Emerging Market Currencies Face Uphill Battle Amid High U.S. Treasury Yields and Dollar Strength



Key Takeaways

  • Emerging market currencies are anticipated to face challenges in reclaiming lost ground this year due to high U.S. Treasury yields and continued safe-haven demand for the dollar.
  • The strengthening dollar index and concerns about China’s economic slowdown are pressuring emerging market currencies, hindering their recovery prospects.

Dollar’s Surge Impacts Emerging Markets

Emerging market currencies are confronted with formidable headwinds as they grapple with the surging strength of the U.S. dollar. A stampede into the greenback recently drove the broader index of emerging market currencies to its lowest point in two weeks. This trend has been fueled by rising U.S. Treasury yields and increased demand for the dollar, primarily due to expectations of sustained high-interest rates.


The dollar index (.DXY) has witnessed a remarkable surge of more than 5.0% since its low point in July, exerting significant pressure on riskier emerging market currencies. This situation mirrors dynamics observed last year when the Federal Reserve initiated rate hikes.

Challenges for Emerging Market Currencies

In a recent Reuters poll conducted from September 1 to 6, analysts forecast that many battered emerging market currencies are expected to experience minimal movements or modest gains against the dollar in the coming year, with some showing marginal improvements over the next three months. However, it is crucial to note that most of these currencies are unlikely to fully recover from their substantial losses incurred earlier in the year.


Chris Turner, Head of FX Strategy at ING, highlighted the ongoing strength of the dollar as a key factor keeping emerging market currencies on shaky ground. He emphasized the potential risk posed by an extended period of high U.S. interest rates.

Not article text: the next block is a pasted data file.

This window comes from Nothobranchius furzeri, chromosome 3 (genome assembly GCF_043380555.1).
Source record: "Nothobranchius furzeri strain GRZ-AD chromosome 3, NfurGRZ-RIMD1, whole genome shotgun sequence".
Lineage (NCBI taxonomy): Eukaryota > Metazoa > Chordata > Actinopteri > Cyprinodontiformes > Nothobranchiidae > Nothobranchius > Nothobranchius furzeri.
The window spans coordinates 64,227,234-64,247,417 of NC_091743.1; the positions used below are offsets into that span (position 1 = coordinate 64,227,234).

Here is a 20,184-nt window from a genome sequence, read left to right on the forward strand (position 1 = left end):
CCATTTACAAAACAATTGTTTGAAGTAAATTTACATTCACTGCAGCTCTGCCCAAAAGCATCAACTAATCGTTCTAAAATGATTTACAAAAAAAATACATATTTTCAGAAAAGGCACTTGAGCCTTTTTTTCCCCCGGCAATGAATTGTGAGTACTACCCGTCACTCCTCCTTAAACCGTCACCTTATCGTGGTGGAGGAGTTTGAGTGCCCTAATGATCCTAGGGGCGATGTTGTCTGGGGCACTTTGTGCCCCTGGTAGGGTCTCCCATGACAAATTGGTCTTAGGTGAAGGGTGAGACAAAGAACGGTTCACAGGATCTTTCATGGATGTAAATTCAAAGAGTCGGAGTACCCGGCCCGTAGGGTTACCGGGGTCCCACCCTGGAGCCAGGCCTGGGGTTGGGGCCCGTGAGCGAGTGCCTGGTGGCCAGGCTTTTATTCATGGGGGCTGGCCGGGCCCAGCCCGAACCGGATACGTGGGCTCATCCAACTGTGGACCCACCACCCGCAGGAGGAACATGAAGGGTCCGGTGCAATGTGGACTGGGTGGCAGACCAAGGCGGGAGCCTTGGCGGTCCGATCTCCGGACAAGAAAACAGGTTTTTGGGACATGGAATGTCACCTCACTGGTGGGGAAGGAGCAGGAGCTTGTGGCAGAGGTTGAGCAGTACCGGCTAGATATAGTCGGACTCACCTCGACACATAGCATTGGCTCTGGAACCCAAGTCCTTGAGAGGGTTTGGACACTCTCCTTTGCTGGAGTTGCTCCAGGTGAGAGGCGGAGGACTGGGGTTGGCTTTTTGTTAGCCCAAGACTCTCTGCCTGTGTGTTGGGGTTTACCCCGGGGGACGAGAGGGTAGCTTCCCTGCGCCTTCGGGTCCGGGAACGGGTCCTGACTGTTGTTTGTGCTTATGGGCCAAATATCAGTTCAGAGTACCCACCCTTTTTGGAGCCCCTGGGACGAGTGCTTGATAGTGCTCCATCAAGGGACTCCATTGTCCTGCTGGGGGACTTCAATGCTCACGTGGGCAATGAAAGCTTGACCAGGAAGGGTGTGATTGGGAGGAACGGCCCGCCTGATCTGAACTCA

China’s Impact on EM Currencies

The report attributes much of the challenges faced by emerging market currencies to the underperformance of China’s economy. Earlier this year, analysts had expected China’s economic resurgence to bolster the yuan and other emerging market currencies, particularly those involved in commodity exports to China. However, this optimistic scenario failed to materialize.


Instead, China’s tightly controlled yuan experienced a depreciation of around 6% to reach a nearly 16-year low, driven by concerns about the end of the country’s economic boom and its impact on commodity exporters.


Nick Bennenbroek, International Economist at Wells Fargo, noted that despite some volatility, most emerging market Asia currencies should see only modest depreciation due to their strong underlying fundamentals and central banks’ ability to manage stability using foreign exchange reserves.

Regional Currency Outlook

Typically volatile Asian currencies are expected to maintain relative stability, thanks in part to central banks’ efforts to preserve stability using their substantial foreign exchange reserves.

  • The Indian rupee is projected to trade within a narrow range of 80.88-83.18 per dollar for the next year.


  • The South Korean won is anticipated to gain about 2% against the dollar in the next three months.


  • The Russian rouble, despite a challenging year, is predicted to experience a 3% gain against the dollar over the next three months but is expected to weaken to 99/$ in a year.


  • South Africa’s rand is forecasted to appreciate by approximately 4% in the next three months, benefiting from a likely reduction in power cuts and improved investor sentiment.


  • Turkey’s lira, already down 30% in 2023, is set to face further depreciation, declining by approximately 13% in the next 12 months to 31.03/$.

As emerging market currencies navigate these complexities, the path to recovery remains uncertain, with the strength of the U.S. dollar and China’s economic performance looming large as critical determinants.